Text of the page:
GOP maps out impeachment defense amid messaging stumbles
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by POLITICO | 9.30.19
This piece was authored by Politico, and its content solely reflects the published views of Politico and its journalists.
House Republicans are scrambling to hash out a unified strategy to defend President Donald Trump as the GOP struggles to respond to the rapidly-moving impeachment probe.
With Democrats aggressively pushing ahead with their impeachment inquiry, House Minority Leader Kevin McCarthy (R-Calif.) convened a conference call on Monday afternoon where he urged members of his leadership team and GOP committee leaders to get on the same messaging page, according to multiple lawmakers and aides.
McCarthy implored his troops to stay focused on communicating that there is nothing that rises to the level of impeachment in the president’s July phone call with Ukraine, when Trump urged the Ukrainian president to investigate the Biden family.
“There was an attempt to get everyone on a unified message,” said one Republican lawmaker who was on the call.
The House GOP is Trump’s first line of defense against impeachment, and the president has been in close contact with his top allies on Capitol Hill since Speaker Nancy Pelosi officially launched an impeachment inquiry last Tuesday.
But the party has more broadly faced some messaging stumbles over the last week, fueling anxiety among Republicans that they don’t have a clear vision to guard against impeachment.
Rep. Mark Amodei of Nevada kicked up a firestorm last Friday when he appeared to become the first Republican to back an impeachment probe. Amodei later clarified that he doesn’t support impeachment and was merely voicing support for the oversight process, but the messy episode sparked concern in the GOP conference that members weren’t being given adequate guidance on how to deal with the rapidly unfolding impeachment probe, according to one member who brought those concerns to leadership.
While no one brought up Amodei during Monday’s call, members raised other messaging challenges, according to the members and aides on the call.
“We need to help members with how to deal with this, because it’s not going to get any easier,” the Republican lawmaker said.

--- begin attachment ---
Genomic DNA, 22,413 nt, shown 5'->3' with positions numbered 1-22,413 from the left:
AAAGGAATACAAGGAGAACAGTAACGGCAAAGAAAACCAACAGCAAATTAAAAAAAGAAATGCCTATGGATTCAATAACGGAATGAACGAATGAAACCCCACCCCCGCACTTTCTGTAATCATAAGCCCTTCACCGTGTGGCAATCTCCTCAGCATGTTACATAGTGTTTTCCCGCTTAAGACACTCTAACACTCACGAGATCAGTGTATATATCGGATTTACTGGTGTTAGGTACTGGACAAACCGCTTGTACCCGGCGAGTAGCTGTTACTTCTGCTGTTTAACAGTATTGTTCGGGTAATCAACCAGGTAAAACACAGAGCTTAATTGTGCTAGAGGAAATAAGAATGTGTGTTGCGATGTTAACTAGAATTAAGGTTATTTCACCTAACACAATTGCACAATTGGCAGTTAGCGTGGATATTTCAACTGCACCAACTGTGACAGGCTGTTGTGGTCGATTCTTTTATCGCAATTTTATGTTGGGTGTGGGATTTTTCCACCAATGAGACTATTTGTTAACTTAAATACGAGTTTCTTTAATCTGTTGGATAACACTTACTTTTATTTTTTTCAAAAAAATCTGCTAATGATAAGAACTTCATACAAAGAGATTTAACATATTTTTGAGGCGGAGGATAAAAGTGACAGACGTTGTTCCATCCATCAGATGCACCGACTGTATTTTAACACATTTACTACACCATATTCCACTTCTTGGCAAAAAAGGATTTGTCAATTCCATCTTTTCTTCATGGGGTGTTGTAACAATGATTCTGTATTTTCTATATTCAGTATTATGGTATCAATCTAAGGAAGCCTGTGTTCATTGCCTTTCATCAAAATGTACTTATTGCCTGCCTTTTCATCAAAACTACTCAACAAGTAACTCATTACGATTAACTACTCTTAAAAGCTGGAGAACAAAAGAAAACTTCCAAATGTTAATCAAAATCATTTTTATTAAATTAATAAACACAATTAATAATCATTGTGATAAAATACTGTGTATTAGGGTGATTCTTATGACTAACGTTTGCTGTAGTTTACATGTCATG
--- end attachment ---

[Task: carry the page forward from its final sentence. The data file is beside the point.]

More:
And during a high-profile interview with CBS’s “60 minutes,” McCarthy — a top Trump ally — initially struggled to answer a question about what the president’s defense will be on impeachment, causing some grumbling among Republican lawmakers and aides. McCarthy did, however, drive home the point that there was no evidence of wrongdoing in the call.
“Television appearances are not McCarthy’s strong suit,” said one rank-and-file GOP lawmaker, who was granted anonymity to speak more freely.
Immediately after a rough transcript of the call was released, the GOP seized on the fact that there was no explicit mention of the foreign aid to Ukraine that was being held up at the time.
But the messaging missteps aren’t limited to Capitol Hill. The White House, which hasn’t set up an impeachment war room, accidentally sent a list of talking points to Democratic offices on Capitol Hill last week.
And Trump’s personal lawyer Rudy Giuliani has given a string of combative and bizarre TV interviews, which some Republicans say are actually hurting Trump — and Democrats even cited some of those TV appearances in their subpoena for Ukraine documents.
Part of the challenge for Republicans is that Democrats are moving forward quickly with their impeachment probe, even working over the two-week recess. And new damning details about Trump’s communications with foreign leaders kept popping up over the weekend, forcing Republicans to play whack-a-mole and complicating their messaging strategy just ahead of the Sunday news shows where a number of GOP lawmakers and White House officials struggled to defend the president.
Some Republicans, however, say they need to be equipped with more than just talking points. They want GOP leaders to tap a group of members from the relevant investigative committees to lead Trump’s defense strategy on Capitol Hill.
“Talking points never work. A strategy with real substance and real facts is always better,” the rank-and-file Republican said.
John Bresnahan contributed to this story.
Article originally published on POLITICO Magazine
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